Taylor Swift has opened up about her sexual assault trial against ex-radio DJ David Mueller four months after the popstar won the lawsuit.
Time magazine's person of the year for 2017 is not an individual but a collective group of people dubbed "The Silence Breakers."
The magazine has championed this group, which comprises of men and women (mostly women), for having the courage to come forward with sexual assault and sexual harassment claims against prominent men in the industry, including Hollywood producer Harvey Weinstein.
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Swift is one of the members of this group and features on the magazine's cover alongside actress Ashley Judd, former Uber engineer Susan Fowler, activist Adama Iwu, and strawberry picker Isabel Pascual.
Swift's Groping Trial
The "Look What You Made Me Do" hitmaker has grounds to appear on the coveted cover after all. In 2013, Mueller sexually assaulted Swift by reaching under her skirt and grabbing her bare bottom during a photo-op at an event, which the singer reported to the former DJ's employer.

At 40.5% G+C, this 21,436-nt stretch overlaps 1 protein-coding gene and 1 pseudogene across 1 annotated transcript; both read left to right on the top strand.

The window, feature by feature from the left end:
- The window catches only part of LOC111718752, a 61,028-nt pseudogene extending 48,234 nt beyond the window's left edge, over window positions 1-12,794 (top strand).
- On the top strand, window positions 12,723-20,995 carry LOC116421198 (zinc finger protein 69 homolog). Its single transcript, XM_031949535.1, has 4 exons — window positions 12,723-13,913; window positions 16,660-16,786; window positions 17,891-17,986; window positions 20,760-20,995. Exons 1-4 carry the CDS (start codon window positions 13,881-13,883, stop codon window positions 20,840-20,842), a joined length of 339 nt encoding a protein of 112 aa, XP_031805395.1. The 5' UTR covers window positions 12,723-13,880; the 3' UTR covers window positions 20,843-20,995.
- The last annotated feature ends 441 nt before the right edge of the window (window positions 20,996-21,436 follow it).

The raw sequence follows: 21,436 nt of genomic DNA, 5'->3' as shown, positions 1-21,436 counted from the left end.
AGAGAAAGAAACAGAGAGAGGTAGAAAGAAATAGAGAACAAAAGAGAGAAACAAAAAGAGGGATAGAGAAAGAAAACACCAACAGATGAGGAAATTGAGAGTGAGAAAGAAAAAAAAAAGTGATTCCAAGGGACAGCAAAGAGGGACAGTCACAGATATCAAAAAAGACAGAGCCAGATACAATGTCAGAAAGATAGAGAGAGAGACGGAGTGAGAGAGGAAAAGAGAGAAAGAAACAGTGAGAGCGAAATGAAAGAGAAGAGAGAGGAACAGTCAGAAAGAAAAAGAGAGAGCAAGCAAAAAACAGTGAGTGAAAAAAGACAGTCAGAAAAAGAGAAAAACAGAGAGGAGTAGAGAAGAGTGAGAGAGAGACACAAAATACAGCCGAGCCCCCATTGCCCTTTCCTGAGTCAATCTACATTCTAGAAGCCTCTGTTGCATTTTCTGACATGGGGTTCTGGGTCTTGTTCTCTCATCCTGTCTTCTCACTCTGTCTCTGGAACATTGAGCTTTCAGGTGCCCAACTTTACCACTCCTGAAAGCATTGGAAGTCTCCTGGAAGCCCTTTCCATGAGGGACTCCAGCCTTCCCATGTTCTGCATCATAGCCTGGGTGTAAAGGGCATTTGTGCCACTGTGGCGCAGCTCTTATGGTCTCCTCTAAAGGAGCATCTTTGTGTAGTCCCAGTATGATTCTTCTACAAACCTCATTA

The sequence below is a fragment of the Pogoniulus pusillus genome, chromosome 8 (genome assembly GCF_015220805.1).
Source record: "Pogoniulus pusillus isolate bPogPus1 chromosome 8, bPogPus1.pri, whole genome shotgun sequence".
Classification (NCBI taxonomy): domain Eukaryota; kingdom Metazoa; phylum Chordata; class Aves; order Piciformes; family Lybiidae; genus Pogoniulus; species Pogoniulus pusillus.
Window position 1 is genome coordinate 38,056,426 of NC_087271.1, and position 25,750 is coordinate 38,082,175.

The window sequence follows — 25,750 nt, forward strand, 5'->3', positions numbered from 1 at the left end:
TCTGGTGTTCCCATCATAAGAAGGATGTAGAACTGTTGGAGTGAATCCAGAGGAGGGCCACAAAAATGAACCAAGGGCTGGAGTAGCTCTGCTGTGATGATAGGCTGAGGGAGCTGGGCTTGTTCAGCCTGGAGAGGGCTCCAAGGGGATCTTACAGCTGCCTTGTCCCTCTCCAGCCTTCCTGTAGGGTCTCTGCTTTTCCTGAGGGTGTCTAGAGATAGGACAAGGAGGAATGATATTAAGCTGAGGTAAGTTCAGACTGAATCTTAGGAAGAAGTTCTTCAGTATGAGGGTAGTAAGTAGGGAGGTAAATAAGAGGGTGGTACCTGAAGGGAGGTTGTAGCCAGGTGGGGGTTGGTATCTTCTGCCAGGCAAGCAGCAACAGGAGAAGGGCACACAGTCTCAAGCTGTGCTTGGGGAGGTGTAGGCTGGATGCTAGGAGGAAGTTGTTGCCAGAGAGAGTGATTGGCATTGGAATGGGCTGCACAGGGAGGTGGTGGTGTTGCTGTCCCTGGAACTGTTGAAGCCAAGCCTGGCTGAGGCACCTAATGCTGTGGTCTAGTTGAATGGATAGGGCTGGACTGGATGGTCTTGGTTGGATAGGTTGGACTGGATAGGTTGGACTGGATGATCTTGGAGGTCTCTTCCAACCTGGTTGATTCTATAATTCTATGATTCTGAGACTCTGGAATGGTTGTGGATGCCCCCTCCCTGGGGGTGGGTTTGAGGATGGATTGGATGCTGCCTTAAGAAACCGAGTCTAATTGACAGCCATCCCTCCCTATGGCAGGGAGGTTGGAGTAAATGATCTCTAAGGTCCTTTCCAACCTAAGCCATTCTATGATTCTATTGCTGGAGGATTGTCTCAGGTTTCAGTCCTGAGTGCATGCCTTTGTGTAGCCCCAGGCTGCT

Following an investigation, Mueller was fired from his job and he then took Swift to court with a defamation lawsuit. In the lawsuit, Mueller claimed that he never laid his hands on her, but she tainted his reputation and cost him his job.
Swift then filed a countersuit, claiming that she was indeed sexually assaulted by Mueller and sought $1 in damages. Swift won the lawsuit in August this year and vowed to donate the awarded damages to a charity that protects women from becoming victims of sexual assault.
Swift Breaks Her Silence
In her interview with Time, Swift has opened up about the trial and how she felt while giving her testimony, which was lauded by many for its straightforwardness and fierceness.
"When I testified, I had already been in court all week and had to watch this man's attorney bully, badger and harass my team including my mother over inane details and ridiculous minutiae, accusing them, and me, of lying," Swift said.
She continued that her mother, Andrea, was so upset after being cross-examined by Mueller's lawyer that she felt physically ill and couldn't make it to court on the day Swift was taking the stand.
"I was angry," she added. "In that moment, I decided to forego any courtroom formalities and just answer the questions the way it happened."
The Grammy-winner said she did not care about the court's formalities and did not feel the need to be polite as Mueller also did not consider them when he groped her and neither did his lawyer when he questioned her mother.
Swift then concluded her interview with a word of advice for fans who find themselves in a similar situation. Read the full interview here.